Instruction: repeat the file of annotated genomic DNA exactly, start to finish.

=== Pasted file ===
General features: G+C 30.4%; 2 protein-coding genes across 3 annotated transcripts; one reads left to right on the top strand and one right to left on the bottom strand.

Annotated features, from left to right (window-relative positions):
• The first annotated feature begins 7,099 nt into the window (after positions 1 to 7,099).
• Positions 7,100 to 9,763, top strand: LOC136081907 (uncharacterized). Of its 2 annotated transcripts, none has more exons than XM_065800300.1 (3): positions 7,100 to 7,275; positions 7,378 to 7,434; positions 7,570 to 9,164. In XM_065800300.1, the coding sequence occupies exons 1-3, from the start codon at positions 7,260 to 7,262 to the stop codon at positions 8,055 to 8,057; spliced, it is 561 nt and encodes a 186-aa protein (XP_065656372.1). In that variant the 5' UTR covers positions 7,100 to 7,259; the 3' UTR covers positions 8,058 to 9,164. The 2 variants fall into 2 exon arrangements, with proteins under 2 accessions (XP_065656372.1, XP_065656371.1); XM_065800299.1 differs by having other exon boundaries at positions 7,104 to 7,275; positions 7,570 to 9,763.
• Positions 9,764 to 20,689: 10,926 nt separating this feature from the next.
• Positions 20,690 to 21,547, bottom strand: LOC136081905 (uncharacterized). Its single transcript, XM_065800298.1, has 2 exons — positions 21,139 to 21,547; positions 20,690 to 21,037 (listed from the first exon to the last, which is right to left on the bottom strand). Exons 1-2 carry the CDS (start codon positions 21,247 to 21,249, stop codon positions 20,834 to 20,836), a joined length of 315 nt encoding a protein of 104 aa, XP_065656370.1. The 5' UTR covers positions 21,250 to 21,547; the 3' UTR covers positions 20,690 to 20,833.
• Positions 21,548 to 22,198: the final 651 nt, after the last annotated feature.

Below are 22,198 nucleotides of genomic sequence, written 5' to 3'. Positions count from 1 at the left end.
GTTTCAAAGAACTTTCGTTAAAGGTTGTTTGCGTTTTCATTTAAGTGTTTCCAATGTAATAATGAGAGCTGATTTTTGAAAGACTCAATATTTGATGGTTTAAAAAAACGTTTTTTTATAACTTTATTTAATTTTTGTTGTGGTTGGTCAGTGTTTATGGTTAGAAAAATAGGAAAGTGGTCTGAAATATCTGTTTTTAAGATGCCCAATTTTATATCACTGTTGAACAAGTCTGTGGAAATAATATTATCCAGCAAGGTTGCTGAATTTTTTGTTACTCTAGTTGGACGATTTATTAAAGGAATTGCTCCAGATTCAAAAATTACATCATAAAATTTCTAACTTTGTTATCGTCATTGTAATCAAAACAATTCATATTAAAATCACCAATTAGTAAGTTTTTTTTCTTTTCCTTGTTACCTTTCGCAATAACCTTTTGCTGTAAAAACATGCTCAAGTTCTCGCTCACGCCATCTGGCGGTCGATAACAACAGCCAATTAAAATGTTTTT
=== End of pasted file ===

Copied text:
General features: G+C 30.4%; 2 protein-coding genes across 3 annotated transcripts; one reads left to right on the top strand and one right to left on the bottom strand.

Annotated features, from left to right (window-relative positions):
• The first annotated feature begins 7,099 nt into the window (after positions 1 to 7,099).
• Positions 7,100 to 9,763, top strand: LOC136081907 (uncharacterized). Of its 2 annotated transcripts, none has more exons than XM_065800300.1 (3): positions 7,100 to 7,275; positions 7,378 to 7,434; positions 7,570 to 9,164. In XM_065800300.1, the coding sequence occupies exons 1-3, from the start codon at positions 7,260 to 7,262 to the stop codon at positions 8,055 to 8,057; spliced, it is 561 nt and encodes a 186-aa protein (XP_065656372.1). In that variant the 5' UTR covers positions 7,100 to 7,259; the 3' UTR covers positions 8,058 to 9,164. The 2 variants fall into 2 exon arrangements, with proteins under 2 accessions (XP_065656372.1, XP_065656371.1); XM_065800299.1 differs by having other exon boundaries at positions 7,104 to 7,275; positions 7,570 to 9,763.
• Positions 9,764 to 20,689: 10,926 nt separating this feature from the next.
• Positions 20,690 to 21,547, bottom strand: LOC136081905 (uncharacterized). Its single transcript, XM_065800298.1, has 2 exons — positions 21,139 to 21,547; positions 20,690 to 21,037 (listed from the first exon to the last, which is right to left on the bottom strand). Exons 1-2 carry the CDS (start codon positions 21,247 to 21,249, stop codon positions 20,834 to 20,836), a joined length of 315 nt encoding a protein of 104 aa, XP_065656370.1. The 5' UTR covers positions 21,250 to 21,547; the 3' UTR covers positions 20,690 to 20,833.
• Positions 21,548 to 22,198: the final 651 nt, after the last annotated feature.

Below are 22,198 nucleotides of genomic sequence, written 5' to 3'. Positions count from 1 at the left end.
GTTTCAAAGAACTTTCGTTAAAGGTTGTTTGCGTTTTCATTTAAGTGTTTCCAATGTAATAATGAGAGCTGATTTTTGAAAGACTCAATATTTGATGGTTTAAAAAAACGTTTTTTTATAACTTTATTTAATTTTTGTTGTGGTTGGTCAGTGTTTATGGTTAGAAAAATAGGAAAGTGGTCTGAAATATCTGTTTTTAAGATGCCCAATTTTATATCACTGTTGAACAAGTCTGTGGAAATAATATTATCCAGCAAGGTTGCTGAATTTTTTGTTACTCTAGTTGGACGATTTATTAAAGGAATTGCTCCAGATTCAAAAATTACATCATAAAATTTCTAACTTTGTTATCGTCATTGTAATCAAAACAATTCATATTAAAATCACCAATTAGTAAGTTTTTTTTCTTTTCCTTGTTACCTTTCGCAATAACCTTTTGCTGTAAAAACATGCTCAAGTTCTCGCTCACGCCATCTGGCGGTCGATAACAACAGCCAATTAAAATGTTTTT